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Into a world of violent confrontation, hateful use of women, and little appreciation for basic human rights, an illiterate man came who prayed for guidance to heal his wounded world and repair the rift between religions.

Within a generation that man brokered one of the earliest constitutions in world history, taught his followers to treat women respect, care for minorities, and built the single most literate religious movement the world had ever seen.

Ramadan is a month long celebration of the opening of the heavens which led to the revelation of the Qur’an, through the Prophet Muhammad.  Muslims around the world are united in fasting during the daylight hours of an entire month, and use this time to remember the chaos into which the Qur’an was revealed.

Muslims around the world use this month for self-reflection and as a period to be more generous to those in need, sharing the traditional Ramadan feast after sundown with neighbors, friends, and even complete strangers.  At one Ramadan dinner there was a man I thought was a new member of the congregation.  I introduced myself, we visited for a while, and I asked why we hadn’t met before.  “This is the first time I’ve been here,” he said between bites.  “I was riding my bike on the rode outside, I heard all the commotion, and I wanted to see what was going on – so they invited me in!  This is great!”

After taking one of my kids to a Ramadan dinner, we had cleaned up and were heading back to the car.  “It’s like a whole month of Christmas,” she said excitedly, then more subdued – “Except you can’t have any fun during the day.  That part sucks.”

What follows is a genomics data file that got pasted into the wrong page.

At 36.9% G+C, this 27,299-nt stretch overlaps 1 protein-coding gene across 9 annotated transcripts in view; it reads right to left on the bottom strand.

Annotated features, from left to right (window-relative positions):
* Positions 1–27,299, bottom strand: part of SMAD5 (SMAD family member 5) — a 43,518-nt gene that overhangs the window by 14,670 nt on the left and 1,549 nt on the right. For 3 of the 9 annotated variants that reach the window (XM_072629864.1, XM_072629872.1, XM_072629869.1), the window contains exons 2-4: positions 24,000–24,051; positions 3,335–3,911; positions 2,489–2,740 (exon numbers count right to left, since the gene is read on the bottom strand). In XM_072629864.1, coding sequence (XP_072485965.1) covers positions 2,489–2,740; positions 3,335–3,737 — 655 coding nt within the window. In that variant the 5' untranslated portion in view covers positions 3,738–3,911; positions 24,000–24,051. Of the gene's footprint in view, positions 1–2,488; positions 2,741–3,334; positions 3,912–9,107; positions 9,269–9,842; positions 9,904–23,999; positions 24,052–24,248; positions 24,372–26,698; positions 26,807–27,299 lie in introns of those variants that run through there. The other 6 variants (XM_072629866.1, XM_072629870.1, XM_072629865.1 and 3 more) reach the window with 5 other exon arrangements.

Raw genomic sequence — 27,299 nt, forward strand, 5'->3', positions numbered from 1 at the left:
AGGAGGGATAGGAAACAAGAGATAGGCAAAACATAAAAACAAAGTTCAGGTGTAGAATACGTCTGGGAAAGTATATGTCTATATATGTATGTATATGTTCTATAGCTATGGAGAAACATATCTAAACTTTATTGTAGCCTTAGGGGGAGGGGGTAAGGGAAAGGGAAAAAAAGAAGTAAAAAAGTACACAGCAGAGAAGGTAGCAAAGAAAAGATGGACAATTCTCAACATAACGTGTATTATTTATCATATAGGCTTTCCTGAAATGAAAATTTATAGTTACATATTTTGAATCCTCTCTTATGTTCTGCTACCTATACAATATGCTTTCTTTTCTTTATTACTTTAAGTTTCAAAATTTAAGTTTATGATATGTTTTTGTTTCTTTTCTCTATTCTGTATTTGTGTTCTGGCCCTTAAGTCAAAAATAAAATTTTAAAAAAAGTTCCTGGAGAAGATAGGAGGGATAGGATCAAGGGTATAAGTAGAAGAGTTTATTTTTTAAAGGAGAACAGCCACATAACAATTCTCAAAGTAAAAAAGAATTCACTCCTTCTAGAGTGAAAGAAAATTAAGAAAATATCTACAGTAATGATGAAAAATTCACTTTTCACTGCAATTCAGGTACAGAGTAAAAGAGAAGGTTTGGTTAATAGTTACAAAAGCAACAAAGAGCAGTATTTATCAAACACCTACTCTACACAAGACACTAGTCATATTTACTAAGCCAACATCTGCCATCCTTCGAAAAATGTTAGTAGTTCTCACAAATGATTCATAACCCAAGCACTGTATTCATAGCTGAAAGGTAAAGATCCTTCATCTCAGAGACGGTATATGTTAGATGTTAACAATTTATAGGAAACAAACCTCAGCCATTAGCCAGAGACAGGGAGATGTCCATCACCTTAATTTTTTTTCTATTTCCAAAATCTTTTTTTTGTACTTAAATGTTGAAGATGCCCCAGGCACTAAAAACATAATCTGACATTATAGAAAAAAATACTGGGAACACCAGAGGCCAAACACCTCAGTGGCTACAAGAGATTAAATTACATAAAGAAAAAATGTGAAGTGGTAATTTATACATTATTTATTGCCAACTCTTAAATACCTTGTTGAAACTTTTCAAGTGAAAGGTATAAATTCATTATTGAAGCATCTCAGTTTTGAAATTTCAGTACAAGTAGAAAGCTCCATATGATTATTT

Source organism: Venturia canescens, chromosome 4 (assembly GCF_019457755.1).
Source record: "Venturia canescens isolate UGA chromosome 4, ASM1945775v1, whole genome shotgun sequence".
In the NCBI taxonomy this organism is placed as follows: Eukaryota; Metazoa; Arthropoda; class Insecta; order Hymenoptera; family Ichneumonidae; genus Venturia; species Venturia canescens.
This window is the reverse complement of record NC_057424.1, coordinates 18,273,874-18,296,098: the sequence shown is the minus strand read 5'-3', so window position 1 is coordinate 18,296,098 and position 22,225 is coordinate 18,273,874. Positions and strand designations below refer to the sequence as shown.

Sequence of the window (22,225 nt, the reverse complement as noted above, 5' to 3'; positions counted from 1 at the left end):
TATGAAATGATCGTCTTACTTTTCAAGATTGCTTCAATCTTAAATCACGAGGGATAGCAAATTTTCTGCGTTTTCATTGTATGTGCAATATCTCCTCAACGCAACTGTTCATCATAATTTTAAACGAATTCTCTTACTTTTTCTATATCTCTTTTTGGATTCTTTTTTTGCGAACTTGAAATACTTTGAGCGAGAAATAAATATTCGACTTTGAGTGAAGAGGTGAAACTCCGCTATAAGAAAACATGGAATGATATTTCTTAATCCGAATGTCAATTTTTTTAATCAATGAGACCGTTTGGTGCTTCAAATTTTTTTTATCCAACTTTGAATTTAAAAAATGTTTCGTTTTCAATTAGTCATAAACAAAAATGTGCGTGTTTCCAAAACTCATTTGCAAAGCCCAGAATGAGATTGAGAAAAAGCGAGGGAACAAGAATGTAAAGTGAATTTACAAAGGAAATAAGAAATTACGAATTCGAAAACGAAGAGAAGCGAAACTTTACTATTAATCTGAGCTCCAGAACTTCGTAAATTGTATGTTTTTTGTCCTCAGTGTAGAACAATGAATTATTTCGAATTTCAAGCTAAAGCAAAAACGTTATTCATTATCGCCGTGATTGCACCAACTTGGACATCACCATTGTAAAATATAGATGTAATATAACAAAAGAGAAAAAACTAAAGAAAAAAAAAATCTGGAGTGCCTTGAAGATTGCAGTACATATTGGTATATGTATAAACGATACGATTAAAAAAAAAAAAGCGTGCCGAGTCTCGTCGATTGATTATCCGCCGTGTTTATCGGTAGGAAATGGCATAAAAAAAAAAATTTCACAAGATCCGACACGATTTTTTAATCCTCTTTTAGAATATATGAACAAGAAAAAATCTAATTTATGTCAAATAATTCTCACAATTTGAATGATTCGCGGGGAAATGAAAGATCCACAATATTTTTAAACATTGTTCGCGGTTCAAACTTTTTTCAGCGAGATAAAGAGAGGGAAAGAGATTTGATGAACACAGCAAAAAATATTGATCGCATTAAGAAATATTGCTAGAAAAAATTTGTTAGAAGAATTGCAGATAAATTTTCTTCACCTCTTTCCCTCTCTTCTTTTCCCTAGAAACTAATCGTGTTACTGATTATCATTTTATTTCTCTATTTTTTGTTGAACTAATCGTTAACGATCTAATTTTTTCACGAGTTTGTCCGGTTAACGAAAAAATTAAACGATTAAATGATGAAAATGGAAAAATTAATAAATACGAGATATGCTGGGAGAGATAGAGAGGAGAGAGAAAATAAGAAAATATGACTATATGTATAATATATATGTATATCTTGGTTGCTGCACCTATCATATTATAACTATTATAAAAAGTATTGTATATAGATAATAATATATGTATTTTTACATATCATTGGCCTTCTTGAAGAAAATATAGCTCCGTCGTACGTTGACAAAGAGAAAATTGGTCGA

“Fasting is hard for many,” an Imam friend told me.  “But this helps to clarify our minds and steady our hearts.  And when we feast with our friends and neighbors, the food is all the sweeter!”  He went on to explain that many times, as we are faced with the specter of need ourselves, it helps motivate us to show gratitude and charity more often.

“It is a time to be grateful to our Creator, and to remember all the blessings which He gives us,” one teenager told me.  She went on, “My hunger during the day reminds me of all those who don’t have even the simple blessings I do, and this makes me want even more to help them.  And it helps me be grateful for the blessings I receive all the time that I’m usually not even aware of, like the air we breathe and everything around us.  Yes it’s hard to fast all day, especially when Ramadan is during the summer; when I was little that was very tough.  But now I actually look forward to it.”

A whole month every year to reflect on blessings and look for opportunities to share charity with others.

A wonderful holiday.

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